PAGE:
After he had changed his shoes and secured the latticed steel door of his locker he went up to the main room of the clubhouse, where, on the long divan before the open fire, he found Peyton Morris lounging with Anette Sherwin by a low tea table. The hot water, they informed Lee comfortably, was cold, inviting him by implication to ring for more; and then they returned to the conversation he had interrupted. Anette said:

"I asked her from Friday till Monday, over the dance, you see; but she wired she couldn't be sure. They are going to begin rehearsing at any minute, and then shoot--it is shoot, isn't it?--the picture. What did she tell you at the Plaza?"

"The same thing," Peyton replied moodily. "I only saw her for a scrappy dinner; she couldn't even wait for coffee, but rushed up to a conference with her director."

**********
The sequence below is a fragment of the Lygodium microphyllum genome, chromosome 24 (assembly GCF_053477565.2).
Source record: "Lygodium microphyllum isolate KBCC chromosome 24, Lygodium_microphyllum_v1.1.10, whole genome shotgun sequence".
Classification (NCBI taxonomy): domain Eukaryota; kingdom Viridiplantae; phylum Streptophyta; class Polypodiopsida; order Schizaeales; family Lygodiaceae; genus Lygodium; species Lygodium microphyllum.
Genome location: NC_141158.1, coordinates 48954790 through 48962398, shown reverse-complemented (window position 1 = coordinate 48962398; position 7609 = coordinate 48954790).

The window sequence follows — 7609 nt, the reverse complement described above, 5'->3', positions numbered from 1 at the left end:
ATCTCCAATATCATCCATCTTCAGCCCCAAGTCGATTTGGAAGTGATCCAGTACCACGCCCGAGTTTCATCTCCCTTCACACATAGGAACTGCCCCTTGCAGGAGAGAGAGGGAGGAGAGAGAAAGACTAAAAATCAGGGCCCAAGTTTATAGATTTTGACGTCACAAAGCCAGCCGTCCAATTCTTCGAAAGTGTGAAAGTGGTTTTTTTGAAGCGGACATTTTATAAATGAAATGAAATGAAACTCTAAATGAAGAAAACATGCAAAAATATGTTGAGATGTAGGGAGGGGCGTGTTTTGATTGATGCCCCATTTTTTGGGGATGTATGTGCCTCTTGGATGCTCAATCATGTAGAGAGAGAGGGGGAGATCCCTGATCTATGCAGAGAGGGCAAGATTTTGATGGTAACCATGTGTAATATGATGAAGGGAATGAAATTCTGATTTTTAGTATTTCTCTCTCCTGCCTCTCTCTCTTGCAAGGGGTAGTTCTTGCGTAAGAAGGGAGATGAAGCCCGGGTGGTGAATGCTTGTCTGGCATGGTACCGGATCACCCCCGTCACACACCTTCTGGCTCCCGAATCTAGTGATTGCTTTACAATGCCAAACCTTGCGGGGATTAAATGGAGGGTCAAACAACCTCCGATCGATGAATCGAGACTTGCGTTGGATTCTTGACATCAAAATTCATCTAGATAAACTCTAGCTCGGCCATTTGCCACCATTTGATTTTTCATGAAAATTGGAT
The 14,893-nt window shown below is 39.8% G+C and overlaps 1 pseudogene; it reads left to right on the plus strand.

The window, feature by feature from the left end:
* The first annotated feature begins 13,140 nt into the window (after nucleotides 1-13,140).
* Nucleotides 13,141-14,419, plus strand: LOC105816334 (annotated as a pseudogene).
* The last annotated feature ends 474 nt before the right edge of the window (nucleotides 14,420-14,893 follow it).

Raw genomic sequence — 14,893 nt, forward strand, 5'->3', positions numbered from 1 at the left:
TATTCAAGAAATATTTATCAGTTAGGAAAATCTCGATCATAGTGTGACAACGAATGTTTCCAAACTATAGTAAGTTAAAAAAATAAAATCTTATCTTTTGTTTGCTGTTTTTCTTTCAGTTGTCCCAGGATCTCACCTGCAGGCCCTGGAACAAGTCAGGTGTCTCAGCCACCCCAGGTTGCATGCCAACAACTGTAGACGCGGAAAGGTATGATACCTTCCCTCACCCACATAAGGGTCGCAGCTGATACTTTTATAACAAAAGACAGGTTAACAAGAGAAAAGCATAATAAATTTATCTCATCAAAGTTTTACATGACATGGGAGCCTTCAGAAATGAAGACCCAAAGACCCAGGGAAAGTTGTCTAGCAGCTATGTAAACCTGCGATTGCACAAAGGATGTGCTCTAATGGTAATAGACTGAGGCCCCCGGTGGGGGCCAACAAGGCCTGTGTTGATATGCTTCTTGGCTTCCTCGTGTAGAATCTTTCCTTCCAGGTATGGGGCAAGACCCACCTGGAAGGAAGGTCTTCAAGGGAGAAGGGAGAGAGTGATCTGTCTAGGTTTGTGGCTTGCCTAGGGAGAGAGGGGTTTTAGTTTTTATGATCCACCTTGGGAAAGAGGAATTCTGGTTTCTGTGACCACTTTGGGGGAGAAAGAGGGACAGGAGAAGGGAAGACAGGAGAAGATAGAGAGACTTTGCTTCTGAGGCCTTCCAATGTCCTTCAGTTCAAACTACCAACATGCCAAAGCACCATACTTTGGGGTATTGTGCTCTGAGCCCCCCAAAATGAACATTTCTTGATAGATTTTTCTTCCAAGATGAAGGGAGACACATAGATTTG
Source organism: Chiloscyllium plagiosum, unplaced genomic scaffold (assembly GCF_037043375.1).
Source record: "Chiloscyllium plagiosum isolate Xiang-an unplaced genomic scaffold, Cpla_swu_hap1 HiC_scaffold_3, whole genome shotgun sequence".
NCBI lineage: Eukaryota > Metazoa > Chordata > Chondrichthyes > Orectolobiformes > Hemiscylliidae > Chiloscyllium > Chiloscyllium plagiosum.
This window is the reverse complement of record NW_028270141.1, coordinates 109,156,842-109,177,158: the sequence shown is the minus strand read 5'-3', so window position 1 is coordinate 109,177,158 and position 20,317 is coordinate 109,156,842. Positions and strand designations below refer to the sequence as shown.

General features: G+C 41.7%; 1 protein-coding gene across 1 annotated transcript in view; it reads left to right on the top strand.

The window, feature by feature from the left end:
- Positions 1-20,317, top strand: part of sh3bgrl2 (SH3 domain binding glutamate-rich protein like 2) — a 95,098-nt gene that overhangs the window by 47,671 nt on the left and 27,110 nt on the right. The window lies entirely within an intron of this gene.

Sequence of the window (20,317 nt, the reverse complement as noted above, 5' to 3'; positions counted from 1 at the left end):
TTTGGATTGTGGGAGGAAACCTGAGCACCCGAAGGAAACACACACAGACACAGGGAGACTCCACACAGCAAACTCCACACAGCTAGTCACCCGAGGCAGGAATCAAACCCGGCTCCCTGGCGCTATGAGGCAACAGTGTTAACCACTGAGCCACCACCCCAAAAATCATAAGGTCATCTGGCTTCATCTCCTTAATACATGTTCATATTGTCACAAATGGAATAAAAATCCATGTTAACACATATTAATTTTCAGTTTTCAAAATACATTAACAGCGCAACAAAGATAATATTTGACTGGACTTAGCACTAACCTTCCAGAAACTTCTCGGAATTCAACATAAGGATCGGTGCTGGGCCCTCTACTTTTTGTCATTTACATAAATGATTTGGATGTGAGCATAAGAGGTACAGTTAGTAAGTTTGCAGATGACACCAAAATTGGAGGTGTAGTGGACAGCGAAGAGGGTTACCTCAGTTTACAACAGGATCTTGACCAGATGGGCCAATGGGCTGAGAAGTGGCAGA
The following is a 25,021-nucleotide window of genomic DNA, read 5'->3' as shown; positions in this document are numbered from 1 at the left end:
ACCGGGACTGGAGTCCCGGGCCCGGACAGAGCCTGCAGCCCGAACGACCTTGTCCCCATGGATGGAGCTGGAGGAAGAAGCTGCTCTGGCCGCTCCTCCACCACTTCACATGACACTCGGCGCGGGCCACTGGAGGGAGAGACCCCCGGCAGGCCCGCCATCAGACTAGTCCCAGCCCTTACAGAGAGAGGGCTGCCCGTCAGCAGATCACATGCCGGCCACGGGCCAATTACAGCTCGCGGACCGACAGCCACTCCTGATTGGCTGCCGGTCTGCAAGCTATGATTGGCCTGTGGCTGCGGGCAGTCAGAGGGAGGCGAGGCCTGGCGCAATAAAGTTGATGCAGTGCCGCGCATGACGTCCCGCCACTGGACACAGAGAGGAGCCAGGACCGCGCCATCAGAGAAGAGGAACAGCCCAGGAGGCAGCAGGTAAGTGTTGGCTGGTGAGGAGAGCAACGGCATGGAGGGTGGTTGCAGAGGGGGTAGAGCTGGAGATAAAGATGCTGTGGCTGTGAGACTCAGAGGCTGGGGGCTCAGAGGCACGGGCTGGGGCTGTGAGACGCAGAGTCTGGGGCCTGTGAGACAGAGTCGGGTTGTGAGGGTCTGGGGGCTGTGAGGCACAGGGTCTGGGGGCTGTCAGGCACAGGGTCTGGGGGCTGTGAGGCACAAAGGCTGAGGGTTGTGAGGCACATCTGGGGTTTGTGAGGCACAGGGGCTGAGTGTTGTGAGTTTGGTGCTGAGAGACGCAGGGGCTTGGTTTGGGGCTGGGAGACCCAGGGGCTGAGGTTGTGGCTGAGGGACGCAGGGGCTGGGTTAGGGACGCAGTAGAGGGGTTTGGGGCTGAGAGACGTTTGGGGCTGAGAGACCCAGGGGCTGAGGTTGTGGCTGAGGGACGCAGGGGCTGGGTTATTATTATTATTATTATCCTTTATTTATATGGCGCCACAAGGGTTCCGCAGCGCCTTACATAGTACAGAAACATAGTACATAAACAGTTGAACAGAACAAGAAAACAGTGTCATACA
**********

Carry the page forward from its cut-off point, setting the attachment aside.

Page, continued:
They were, Lee knew, talking about Mina Raff, a friend of Anette's earlier summers by the sea who was beginning to be highly successful in the more serious moving pictures. He had met her a number of years ago, in Eastlake, but he retained no clear impression of her; and, admitting that he hadn't gone to see her in a picture, wondered aloud at her sudden fame. Peyton Morris glanced at him, frowning; he seemed at the point of vigorous speech, then said nothing.

"Mina is lovely now, Lee," Anette spoke in his place; "you will realize that at once. She's like a--a wistful April moon, or corn silk."

"I like black hair," Randon asserted.

"That's amusing, when you think Fanny's is quite brown," Anette replied. "Whom have you been meeting with black hair? There's none I can remember in Eastlake."

"There isn't anybody in particular," Lee reassured her; "it is just an


Cytherea - 1/46